Naomi Levy Wins Fourth Annual National Barenjager Bartender Competition

With Cocktail Deemed the Bees Knees, a Boston-Based Queen is Crowned

NEW YORK, Sept. 17, 2013 /PRNewswire/ — Barenjager Honey Liqueur, the original honey liqueur, is proud to announce Naomi Levy of Massachusetts as Queen Bee, the second consecutive female champion in the fourth annual national Barenjager Bartender Competition. Levy took home an all-expense paid trip for two to BEARlin Germany and $1,000 for her masterful “Beer Hunter” cocktail.

The esteemed judging panel consisted of Dushan Zaric, a returning judge and founder of award-winning cocktail bars, Employees Only and Macao Trading Co; Jim Meehan, a managing partner of PDT in New York and revered author of The PDT Cocktail Book; Sean Kenyon, who is a third generation Barman and proprietor of Williams & Graham in Denver, Colorado;Tricia Alley, the director of Mixology for Southern California at Southern Wine and Spirits and USBG LA Chapter President, and the celebrity guest judge from That 70’s Show, Wilmer Valderrama.

Beer Hunter by Naomi Levy, Cambridge, MA
1 ½ parts Barenjager Honey Liqueur
1 part Michael Collins Blended Irish Whiskey
½ part Lemon Juice
1 Heaping Barspoon Apricot Mustard*
Weihenstephaner Hefeweissbier
Mount all ingredients except for the beer in a pint glass. Add ice and shake. Pour contents into ½ L stein and top with Weihenstephaner. Serve with a German style pretzel.
*Apricot Mustard: in a food processor or blender, blend equal parts apricot preserves with spicy Dijon mustard. If needed add a splash of cider vinegar if mustard seems too thick.

The audience, consisting of media and industry heavyweights, was also invited to judge and vote on their cocktail of choice. The title of Audience Favorite and $1,000 went to Jessica Dure from Brooklyn, NY.

Good Ice by Jessica Dure, Brooklyn, NY
¾ part Barenjager Honey Liqueur
½ part Perry Tot’s Navy Strength Gin
¼ part Lemon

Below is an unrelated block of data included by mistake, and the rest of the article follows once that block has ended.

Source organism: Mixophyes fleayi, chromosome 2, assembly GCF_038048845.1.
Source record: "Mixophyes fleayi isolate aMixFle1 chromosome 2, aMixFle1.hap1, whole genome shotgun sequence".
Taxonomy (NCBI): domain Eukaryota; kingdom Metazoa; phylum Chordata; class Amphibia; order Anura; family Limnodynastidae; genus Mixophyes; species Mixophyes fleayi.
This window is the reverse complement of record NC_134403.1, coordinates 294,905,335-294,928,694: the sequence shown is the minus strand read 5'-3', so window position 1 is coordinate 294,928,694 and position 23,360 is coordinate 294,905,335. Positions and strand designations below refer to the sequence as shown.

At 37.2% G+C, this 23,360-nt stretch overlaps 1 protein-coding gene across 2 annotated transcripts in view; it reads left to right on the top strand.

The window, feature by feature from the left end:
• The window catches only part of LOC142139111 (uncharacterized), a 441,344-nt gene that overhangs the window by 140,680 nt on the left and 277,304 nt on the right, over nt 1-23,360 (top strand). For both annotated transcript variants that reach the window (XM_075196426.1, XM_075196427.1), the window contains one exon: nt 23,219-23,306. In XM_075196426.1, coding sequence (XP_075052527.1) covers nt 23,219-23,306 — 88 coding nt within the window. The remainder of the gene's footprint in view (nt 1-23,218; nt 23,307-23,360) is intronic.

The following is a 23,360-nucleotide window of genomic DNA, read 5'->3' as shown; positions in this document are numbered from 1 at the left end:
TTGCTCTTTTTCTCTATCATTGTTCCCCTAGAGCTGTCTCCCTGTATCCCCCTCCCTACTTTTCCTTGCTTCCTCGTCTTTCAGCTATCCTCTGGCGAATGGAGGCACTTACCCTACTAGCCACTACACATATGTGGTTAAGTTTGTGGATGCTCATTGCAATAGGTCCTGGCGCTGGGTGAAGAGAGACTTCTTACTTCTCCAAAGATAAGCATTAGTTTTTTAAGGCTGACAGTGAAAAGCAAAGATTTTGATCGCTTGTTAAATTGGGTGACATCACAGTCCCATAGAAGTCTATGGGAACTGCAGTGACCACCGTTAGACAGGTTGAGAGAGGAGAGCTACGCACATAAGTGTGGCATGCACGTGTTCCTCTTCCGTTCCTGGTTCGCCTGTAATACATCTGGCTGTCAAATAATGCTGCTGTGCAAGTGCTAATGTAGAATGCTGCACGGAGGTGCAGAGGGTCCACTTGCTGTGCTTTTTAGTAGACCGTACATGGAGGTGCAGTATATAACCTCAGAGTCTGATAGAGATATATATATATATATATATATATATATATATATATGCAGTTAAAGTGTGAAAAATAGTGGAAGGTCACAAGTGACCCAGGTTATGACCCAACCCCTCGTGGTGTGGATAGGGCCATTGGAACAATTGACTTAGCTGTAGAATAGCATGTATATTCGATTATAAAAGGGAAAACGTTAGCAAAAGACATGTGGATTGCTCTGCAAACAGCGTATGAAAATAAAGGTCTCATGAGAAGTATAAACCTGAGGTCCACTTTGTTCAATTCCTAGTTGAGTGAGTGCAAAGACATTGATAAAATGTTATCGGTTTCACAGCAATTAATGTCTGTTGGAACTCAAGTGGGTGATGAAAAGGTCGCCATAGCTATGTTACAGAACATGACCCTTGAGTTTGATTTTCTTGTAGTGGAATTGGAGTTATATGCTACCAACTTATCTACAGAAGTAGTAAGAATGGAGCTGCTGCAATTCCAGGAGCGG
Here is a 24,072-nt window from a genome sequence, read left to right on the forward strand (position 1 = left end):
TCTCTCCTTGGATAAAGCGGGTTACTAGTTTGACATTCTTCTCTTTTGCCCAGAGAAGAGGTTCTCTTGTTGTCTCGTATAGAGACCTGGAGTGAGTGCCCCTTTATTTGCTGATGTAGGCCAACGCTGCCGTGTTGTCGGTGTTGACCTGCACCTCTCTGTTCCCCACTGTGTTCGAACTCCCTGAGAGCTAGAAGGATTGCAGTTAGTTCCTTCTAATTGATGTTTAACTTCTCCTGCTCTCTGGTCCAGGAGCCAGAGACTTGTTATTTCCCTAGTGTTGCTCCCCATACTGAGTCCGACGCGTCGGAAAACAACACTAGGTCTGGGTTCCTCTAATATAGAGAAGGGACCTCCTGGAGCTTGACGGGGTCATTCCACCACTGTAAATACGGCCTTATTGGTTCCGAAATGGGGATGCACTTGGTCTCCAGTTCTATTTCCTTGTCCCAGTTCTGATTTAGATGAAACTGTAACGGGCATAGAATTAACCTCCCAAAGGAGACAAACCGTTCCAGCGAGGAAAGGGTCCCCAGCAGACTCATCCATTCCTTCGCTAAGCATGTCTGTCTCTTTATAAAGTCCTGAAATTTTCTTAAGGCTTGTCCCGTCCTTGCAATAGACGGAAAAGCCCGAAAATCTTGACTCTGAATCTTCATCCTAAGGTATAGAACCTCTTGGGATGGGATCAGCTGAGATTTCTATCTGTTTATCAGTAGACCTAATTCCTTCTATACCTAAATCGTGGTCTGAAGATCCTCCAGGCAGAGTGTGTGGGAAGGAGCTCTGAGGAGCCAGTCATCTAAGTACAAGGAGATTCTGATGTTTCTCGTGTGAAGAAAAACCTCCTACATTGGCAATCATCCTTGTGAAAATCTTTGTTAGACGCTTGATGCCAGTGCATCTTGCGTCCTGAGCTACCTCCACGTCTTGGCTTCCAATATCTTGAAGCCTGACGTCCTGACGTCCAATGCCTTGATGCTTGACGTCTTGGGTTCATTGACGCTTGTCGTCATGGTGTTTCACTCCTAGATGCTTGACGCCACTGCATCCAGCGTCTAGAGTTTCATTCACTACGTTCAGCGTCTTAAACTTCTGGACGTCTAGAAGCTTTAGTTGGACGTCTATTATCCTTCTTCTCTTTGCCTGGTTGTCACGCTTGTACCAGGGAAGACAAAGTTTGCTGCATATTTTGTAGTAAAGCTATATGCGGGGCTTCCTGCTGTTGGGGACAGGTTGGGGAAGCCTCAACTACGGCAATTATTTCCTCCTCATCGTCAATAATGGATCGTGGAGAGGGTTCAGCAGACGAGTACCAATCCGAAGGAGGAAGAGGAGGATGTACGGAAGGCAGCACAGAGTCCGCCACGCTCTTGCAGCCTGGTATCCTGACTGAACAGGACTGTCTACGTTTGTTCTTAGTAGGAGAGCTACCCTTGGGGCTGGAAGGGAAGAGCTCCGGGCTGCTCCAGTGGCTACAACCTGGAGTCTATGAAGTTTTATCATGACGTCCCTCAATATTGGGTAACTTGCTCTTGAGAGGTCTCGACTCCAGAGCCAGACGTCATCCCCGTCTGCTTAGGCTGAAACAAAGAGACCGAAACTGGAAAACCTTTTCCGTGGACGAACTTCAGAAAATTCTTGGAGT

Barspoon crushed chamomile buds
1 Egg white
2 parts Cidre de Normandie
Combine all ingredients except Cidre de Normandie. Dry Shake. Add ice and shake. Double strain into a chilled cocktail coupe. Add Cider to the large tin containing the remaining ice. Give it a quick swirl and double strain into coupe to top. Garnish with angostura and a thin lemon wheel dropped in.

Made in Germany, Barenjager is a 70 proof honey liqueur made from neutral grain alcohol and pure premium natural honey from Mexico’s Yucatan Peninsula. Each liter bottle contains 300 grams of pure honey and other natural ingredients resulting in a subtly sweet, spicy and herb edged taste profile. Barenjager Honey & Bourbon is a delicious blend of premium honey liqueur and Kentucky bourbon whiskey, made with generous amounts of pure honey and all natural ingredients. For additional information, visit or Barenjager Honey Liqueur 35% Alc./Vol. Imported exclusively by Sidney Frank Importing Company, Inc., New Rochelle, NY.

About Sidney Frank Importing Company, Inc. Founded in 1972, Sidney Frank Importing Company, Inc. of New Rochelle, NY, currently owns or imports: Jagermeister Herbal Liqueur – the number one selling imported Liqueur and shot brand in the United States; Gekkeikan Sake – the world’s finest sake with nearly 400 years and 14 generations of brewing experience,American Harvest Organic Spirit- a proprietary blend of organic vodka and organic ingredients resulting in a distinctly smooth and silky spirit with a crisp, clean taste; Barenjager Honey Liqueur – the German imported original honey liqueur made with generous amounts of premium natural honey; Barenjager Honey & Bourbon – a delicious blend of premium honey liqueur andKentucky bourbon whiskey; VnC Cocktails – the naturally spirited premium, all natural, low calorie ready-to-serve line of cocktails from New Zealand; Jacques Cardin Brandy – the French brandy of uncommon distinction defined by its rich color and superior flavor; Hudson’s Bay Scotch – a smooth blend of 100% Scotch Whiskies distilled and blended in Scotland and St. Vivant Armagnac – the premium French brandy steeped in tradition dating back to 1559.